The Bicycle Thief by Mary di Michele

If I could go back to my birthplace, Lanciano,
wander all day up and down the corso,
stop by the cathedral built on the ruins
of a Roman prison and pray,
if I could
make my way at night by the glimmering
of my brief candle, and if I could see
into the darkness and find my father,
if he were still living
 there in Lanciano.
Strangely it seems it was just yesterday
that I returned from Lanciano feeling
despondent because if I were pure
spirit I could have gone back
 in time too
(traversed the years along with the miles),
and so have seen my father before
the world war, seen the boy my father was
before his father betrayed
a bare-foot son
and sold his bicycle. If I call him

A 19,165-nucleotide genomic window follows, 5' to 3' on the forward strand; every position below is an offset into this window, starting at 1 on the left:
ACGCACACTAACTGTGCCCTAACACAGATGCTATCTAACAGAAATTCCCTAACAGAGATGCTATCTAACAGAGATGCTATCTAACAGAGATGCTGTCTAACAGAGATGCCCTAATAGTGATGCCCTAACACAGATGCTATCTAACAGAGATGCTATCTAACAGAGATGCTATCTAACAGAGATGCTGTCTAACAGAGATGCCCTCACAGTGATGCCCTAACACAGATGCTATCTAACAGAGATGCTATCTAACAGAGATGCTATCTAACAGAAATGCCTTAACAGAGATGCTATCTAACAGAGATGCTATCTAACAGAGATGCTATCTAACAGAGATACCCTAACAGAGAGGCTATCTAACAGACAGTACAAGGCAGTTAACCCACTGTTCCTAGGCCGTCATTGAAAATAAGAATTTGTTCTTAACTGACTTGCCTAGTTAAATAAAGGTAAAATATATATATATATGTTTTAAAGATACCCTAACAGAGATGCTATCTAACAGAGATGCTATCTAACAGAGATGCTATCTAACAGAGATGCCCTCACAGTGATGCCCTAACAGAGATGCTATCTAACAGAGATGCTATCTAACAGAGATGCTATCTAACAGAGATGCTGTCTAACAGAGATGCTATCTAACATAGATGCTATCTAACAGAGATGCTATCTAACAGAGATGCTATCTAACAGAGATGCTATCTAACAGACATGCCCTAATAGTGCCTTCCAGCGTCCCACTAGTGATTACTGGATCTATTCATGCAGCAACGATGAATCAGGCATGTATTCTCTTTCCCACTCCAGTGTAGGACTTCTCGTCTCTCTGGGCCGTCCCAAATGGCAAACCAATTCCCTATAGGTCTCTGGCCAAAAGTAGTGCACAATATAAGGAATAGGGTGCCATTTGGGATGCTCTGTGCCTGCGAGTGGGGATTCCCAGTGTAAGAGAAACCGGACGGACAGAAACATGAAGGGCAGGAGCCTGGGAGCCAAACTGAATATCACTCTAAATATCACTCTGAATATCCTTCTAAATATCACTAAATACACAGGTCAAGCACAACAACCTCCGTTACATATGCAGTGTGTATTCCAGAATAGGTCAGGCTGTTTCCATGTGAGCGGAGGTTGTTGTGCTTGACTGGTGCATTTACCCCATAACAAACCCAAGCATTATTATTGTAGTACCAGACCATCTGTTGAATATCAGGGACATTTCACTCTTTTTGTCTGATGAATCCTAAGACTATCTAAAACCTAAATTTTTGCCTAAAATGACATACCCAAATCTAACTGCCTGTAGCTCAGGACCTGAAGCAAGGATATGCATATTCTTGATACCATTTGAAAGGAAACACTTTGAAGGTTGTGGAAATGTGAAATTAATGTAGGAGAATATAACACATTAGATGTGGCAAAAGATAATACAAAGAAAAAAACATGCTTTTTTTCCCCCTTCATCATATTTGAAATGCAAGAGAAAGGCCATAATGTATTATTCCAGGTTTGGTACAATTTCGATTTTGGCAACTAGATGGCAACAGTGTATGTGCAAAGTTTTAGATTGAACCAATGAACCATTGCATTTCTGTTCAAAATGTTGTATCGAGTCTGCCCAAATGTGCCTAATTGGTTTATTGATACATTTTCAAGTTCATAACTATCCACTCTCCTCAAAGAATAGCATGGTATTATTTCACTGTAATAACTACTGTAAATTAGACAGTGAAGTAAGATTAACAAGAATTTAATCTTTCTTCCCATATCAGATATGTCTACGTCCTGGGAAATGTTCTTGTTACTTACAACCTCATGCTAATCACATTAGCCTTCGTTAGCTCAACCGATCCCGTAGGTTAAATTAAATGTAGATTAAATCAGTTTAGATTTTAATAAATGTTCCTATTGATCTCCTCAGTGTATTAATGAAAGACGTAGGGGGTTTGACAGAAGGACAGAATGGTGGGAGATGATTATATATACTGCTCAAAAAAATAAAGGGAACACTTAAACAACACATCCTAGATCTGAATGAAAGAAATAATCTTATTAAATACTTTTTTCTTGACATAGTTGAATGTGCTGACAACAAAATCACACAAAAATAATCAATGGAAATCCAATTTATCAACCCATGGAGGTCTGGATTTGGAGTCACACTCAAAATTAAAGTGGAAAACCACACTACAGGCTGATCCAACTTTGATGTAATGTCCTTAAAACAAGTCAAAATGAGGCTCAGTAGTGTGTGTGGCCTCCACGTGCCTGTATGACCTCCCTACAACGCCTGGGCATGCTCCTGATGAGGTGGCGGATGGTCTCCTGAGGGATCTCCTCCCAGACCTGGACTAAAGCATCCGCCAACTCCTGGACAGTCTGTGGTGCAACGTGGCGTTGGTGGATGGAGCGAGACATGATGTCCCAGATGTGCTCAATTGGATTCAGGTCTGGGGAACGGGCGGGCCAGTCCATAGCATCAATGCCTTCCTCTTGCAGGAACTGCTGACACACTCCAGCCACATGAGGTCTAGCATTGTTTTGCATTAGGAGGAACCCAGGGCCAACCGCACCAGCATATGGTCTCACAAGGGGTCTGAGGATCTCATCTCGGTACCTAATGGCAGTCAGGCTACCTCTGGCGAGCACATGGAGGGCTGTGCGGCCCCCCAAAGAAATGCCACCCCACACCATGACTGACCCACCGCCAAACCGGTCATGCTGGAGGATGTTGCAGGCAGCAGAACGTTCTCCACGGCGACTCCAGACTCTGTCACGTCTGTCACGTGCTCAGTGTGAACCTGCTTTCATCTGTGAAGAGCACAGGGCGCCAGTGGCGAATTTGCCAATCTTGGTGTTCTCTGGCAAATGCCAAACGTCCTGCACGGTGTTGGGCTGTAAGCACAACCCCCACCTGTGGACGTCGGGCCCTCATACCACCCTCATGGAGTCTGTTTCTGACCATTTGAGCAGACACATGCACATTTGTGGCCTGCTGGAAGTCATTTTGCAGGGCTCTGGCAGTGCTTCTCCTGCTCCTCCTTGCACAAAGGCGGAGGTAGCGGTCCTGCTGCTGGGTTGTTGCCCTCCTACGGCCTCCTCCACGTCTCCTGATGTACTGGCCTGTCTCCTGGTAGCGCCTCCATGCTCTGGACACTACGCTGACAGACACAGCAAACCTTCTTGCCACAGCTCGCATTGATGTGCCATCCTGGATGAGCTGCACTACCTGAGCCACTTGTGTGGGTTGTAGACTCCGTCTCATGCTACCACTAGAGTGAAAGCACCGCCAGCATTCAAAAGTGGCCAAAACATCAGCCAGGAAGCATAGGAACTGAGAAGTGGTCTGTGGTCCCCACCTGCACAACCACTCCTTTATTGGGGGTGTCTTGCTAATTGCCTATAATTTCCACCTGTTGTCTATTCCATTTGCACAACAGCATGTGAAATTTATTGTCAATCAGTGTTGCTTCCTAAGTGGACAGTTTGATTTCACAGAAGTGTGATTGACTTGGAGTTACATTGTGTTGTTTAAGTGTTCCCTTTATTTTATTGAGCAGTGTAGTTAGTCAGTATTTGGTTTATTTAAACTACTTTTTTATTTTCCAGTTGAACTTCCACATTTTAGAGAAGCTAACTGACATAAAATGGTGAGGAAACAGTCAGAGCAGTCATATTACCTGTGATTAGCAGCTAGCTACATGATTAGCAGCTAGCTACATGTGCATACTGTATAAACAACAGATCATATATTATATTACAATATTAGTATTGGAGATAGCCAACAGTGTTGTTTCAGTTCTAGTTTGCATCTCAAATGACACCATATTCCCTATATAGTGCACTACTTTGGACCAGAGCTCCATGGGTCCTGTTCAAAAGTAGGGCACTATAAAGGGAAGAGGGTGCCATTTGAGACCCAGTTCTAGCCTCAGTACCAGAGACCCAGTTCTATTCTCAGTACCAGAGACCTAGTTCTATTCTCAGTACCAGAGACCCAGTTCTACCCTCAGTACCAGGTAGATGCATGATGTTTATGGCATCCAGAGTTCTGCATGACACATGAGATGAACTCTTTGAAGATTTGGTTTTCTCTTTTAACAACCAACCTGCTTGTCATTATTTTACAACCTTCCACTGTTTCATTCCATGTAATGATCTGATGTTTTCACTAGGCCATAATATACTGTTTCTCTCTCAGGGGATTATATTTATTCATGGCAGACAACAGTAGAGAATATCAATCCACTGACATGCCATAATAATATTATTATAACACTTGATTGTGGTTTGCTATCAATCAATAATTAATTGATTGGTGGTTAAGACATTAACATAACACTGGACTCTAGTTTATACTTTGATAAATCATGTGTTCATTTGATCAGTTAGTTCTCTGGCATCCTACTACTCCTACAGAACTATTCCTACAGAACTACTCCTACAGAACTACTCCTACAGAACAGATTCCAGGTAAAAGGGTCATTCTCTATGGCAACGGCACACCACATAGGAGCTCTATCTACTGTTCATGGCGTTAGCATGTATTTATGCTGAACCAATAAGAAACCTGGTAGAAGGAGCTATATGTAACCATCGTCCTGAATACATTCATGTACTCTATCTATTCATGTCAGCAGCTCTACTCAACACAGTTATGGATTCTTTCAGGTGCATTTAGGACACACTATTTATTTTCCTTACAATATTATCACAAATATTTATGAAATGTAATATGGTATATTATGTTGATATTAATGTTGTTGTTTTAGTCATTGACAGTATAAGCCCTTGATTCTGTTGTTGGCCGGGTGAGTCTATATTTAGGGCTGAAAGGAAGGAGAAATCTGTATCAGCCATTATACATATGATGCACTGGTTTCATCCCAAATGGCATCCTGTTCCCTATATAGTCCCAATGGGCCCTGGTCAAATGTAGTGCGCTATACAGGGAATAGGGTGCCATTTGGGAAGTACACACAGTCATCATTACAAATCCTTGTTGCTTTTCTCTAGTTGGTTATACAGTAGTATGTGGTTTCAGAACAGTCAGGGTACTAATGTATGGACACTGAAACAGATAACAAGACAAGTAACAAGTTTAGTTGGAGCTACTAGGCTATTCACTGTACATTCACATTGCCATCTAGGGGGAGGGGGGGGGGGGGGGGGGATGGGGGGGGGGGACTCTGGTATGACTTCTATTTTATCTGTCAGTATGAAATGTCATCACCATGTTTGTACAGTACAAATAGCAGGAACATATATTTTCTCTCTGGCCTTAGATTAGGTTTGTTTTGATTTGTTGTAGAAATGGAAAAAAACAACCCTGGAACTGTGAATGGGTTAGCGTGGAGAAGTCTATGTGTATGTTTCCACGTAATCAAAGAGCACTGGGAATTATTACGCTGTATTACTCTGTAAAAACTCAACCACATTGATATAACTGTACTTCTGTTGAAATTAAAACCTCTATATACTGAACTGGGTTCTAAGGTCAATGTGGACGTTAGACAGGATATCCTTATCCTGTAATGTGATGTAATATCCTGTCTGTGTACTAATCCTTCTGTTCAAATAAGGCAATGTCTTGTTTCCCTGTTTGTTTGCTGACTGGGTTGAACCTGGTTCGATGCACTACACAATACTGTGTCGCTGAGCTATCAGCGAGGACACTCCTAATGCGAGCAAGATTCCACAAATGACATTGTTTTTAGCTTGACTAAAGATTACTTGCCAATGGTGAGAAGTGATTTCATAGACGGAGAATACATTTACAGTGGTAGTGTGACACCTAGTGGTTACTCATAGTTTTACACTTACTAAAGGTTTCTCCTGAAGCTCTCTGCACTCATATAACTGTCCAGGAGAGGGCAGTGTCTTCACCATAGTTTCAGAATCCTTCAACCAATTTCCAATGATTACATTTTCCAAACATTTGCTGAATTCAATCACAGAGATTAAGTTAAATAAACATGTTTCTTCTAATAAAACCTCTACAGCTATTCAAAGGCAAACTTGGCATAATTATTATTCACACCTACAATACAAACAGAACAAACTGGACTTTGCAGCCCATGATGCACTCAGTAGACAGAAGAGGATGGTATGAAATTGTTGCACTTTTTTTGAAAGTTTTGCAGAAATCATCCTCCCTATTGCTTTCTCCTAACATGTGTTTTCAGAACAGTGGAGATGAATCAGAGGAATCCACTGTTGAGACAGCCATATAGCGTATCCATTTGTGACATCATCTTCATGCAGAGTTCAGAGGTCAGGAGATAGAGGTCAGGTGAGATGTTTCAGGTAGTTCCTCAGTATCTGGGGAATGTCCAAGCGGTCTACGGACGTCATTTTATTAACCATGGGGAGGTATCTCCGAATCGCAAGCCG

by his true name, Vincenzo, not Vincent,
will he recall then his life in Italian,
through eyes still clear,
through hopes undimmed?
If I were sharper, or indeed purer
I might yet see that boy in the old man
in stocking feet at the nursing home
in Toronto, my father who
                                                no longer knows
his life or his daughter in any language.
When at last he rises from his wheelchair,
when he leaves this earth to return to
earth, he too will go back
                                           to Lanciano,
to the cathedral on the corso,
where he will find his bicycle among
the stolen years of his life, and ride it,
not towards the future, but into
 the past.